Friday, April 10, 2009

Some Changes


After some comments here and from the artists at WatercolorWorkshop, and after I checked this in black and white and saw that the values were so blah, I tried scrubbing out some color and then putting in some darks in the star - the main flower. I also "cheated" and used some Titanium White watercolor on the tendrils of the main flower. It's still pure watercolor BUT it's definitely a bit opaque in places. Oh, well...some you win, some you lose, some you think, "huh?"

Better? Does the big leaf in the upper right still take your eye there? I am really giving this Kilimanjaro coldpress paper a workout (and, of course, that was my plan all along - you are sooo welcome! ha ha)


I also worked a bit more on the blue one...Laura asked about the colors used and I'll check my palette and get back to you, Laura (and others who wanted to know).



This version was number 2 - and I didn't like the bg at all. It's too blotchy and too one-color dull and similar so.........

I took my trusty sprayer and, at full blast, I sprayed that color off here and there, leaving me with this version that I can work on. (This version number 3 was photographed in the sunroom so indirect sunlight with the white balance set on shade. It is actually a more acurate depiction of the true colors in the painting. I hate it when no matter what I set my white balance on, it doesn't get true color!) I also ran some more miskit calligraphy throughout the painting and we'll see what happens there when that miskit and the first run of miskit is removed. Could be a good surprise, could be a bad surprise...


8 comments:

Watercolors by Susan Roper said...

Ooooh! I think the suggested changes to the background made the biggest change, but now the flowers steal the show. Great work on this one. Also, I am waiting to see how this reworked blue one turns out. It looks great so far and I will await the removal of the miskit...good plan!

Susan

Vicki Greene said...

I love it Rhonda. My eye goes to the main flower first. Your changes made it the star of the show. I am enjoying your hydrangeas (sp?) too.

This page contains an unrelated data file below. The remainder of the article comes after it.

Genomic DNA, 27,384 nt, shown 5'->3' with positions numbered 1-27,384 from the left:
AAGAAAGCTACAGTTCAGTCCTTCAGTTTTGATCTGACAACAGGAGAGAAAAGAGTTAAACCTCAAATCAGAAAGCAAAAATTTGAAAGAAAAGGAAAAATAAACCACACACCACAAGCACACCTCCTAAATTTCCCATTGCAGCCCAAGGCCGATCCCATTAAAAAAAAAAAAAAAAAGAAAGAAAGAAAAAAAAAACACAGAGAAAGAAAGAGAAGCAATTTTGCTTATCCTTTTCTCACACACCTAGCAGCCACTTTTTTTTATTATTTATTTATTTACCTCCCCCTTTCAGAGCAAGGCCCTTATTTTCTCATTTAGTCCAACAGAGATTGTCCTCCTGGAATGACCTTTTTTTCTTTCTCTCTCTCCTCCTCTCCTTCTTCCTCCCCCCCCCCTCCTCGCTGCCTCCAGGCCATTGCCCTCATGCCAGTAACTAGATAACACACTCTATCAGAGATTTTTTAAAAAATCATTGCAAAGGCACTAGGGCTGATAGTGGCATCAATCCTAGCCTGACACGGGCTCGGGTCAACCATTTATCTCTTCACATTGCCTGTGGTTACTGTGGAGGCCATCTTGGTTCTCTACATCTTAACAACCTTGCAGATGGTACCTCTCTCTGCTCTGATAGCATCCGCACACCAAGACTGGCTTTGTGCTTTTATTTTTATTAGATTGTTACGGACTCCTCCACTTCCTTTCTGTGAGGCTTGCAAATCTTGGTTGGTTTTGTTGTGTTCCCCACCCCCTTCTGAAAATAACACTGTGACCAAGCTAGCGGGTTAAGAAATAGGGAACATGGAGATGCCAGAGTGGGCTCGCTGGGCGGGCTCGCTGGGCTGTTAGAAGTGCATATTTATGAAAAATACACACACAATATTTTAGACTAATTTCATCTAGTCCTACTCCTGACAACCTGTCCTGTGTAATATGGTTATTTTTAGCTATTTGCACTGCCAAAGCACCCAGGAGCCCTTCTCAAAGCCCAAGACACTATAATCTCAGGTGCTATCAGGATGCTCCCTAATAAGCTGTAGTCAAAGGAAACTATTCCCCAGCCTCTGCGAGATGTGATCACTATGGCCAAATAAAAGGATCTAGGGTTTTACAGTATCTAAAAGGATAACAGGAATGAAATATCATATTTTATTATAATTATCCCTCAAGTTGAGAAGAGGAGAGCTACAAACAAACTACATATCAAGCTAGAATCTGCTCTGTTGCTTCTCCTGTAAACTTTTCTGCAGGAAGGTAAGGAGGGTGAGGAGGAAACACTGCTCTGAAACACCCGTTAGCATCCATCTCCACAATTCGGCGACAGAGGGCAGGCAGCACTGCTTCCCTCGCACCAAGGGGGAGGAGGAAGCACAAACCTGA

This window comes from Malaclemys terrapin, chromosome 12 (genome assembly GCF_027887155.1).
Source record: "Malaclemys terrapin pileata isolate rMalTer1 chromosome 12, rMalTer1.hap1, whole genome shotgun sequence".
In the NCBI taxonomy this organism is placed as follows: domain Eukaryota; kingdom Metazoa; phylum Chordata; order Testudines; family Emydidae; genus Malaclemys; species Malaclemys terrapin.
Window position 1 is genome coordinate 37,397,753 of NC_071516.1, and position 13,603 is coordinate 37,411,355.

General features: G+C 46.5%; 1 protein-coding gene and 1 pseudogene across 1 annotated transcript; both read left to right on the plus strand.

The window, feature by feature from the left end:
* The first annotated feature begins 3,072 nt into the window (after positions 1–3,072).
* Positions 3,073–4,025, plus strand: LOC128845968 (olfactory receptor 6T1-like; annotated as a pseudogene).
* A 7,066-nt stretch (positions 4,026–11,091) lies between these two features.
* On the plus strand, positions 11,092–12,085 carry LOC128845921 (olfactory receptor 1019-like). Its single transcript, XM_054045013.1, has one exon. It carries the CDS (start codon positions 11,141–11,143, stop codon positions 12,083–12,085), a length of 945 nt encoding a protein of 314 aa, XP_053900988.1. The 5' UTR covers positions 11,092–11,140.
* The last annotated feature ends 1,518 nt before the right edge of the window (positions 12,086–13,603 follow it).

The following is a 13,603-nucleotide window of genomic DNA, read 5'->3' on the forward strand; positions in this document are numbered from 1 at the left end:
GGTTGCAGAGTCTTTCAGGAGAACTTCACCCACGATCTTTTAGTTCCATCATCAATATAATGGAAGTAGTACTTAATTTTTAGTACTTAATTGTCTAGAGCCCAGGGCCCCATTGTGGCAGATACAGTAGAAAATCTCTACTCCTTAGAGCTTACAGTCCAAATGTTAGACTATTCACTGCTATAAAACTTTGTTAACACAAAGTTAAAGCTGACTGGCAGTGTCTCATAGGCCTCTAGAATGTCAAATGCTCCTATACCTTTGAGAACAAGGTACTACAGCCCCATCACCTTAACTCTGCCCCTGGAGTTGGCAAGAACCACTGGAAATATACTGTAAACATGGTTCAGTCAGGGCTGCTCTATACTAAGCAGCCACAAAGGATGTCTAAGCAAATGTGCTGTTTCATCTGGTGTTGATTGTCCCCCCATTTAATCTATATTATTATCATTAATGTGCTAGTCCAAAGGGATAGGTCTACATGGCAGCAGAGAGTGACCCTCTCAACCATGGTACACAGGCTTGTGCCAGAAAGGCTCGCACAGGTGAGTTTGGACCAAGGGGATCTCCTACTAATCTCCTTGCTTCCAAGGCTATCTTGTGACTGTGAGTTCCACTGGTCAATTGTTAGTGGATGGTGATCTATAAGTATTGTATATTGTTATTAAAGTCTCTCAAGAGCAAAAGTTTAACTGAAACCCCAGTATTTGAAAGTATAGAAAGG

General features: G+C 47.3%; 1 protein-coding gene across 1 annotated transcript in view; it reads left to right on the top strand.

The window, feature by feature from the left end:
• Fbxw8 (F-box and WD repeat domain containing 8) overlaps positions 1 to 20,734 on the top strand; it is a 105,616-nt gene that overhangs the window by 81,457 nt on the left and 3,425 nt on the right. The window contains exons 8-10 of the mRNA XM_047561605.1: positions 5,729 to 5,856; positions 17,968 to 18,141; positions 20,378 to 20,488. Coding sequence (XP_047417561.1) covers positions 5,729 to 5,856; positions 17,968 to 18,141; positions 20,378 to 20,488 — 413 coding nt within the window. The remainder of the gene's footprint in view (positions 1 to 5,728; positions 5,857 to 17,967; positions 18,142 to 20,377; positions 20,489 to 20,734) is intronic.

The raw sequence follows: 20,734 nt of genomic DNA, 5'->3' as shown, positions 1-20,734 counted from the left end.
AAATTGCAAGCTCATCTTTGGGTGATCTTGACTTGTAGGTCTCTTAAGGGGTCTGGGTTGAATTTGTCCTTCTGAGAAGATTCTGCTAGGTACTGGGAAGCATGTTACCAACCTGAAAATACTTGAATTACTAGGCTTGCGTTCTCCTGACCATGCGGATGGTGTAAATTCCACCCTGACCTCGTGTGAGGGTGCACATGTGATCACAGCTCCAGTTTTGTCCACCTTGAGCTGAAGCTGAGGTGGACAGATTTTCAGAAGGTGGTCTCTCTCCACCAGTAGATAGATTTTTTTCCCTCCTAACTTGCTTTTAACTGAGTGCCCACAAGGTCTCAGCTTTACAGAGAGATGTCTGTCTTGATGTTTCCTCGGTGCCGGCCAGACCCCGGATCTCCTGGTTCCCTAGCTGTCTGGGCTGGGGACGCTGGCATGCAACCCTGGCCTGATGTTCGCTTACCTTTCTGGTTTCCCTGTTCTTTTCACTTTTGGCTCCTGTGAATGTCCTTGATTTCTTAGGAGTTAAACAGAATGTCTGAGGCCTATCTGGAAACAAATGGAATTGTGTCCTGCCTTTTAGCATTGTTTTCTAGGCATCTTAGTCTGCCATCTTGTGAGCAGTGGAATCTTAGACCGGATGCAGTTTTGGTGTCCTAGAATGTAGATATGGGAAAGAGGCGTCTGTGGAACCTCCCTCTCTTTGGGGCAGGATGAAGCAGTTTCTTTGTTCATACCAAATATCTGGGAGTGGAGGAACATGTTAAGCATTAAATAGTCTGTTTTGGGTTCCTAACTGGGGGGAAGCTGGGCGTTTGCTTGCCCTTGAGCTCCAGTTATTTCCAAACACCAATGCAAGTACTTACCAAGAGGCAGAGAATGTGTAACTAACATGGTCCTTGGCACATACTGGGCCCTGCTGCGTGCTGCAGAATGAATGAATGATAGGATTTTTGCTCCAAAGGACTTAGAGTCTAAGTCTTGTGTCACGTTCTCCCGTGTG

Deb Léger said...

Love them both, Rhonda! I don't think it's 'cheating' when it gets you where you want to go with your painting, right? (It was Carlo C who said that to me years ago.) I love the look of both with the tendrils. I didn't even notice that big leaf in the upper right until you mentioned it. I love the blue one, too! Can't wait to see how that one finishes up....

So, you like the Kilamanjaro? Is it as good as Arches, do you think?

RHCarpenter said...

Thanks, Susan, Vicki and Deb! Deb, the Kilimanjaro is taking a lot of punishment from me - the only drawback I see is that is really sucks up the water quickly - like 300#. If you're used to 300# you won't have a problem at all.

Joan Sandford-Cook said...

I'm not so sure I dislike the - as you put it - blotchy bg of the blue hydrangeas painting, it makes me feel there are more blooms in the distance. Simply love your work however many times you decide it needs changing and admire your patience!!! Love the added whites to the fuschia type flower painting and its not cheating to achieve what you want - just clever to know how to get there!.

RHCarpenter said...

Thanks, Joan! I think I should have left the bg blotchy but it's gone now - I'm wondering where to go from here but have some more ideas - will post the current stage later.

Nick said...

Excellent Rhonda, and nothing wrong with opaque - it can be more effective than transparent sometimes. I wouldn't say the big leaf takes me out of the painting, but a bit of dark spatter might add some "visual noise" that breaks up the large field of color, and might also connect it with the rest of the picture. 2 cents.

RHCarpenter said...

Thanks, Nick. I know there's nothing wrong with using anything to get the painting where you want it to be so there's a little paint-splattered bird on my shoulder telling me - that's no long pure watercolor, you know? :) Maybe I need a slingshot!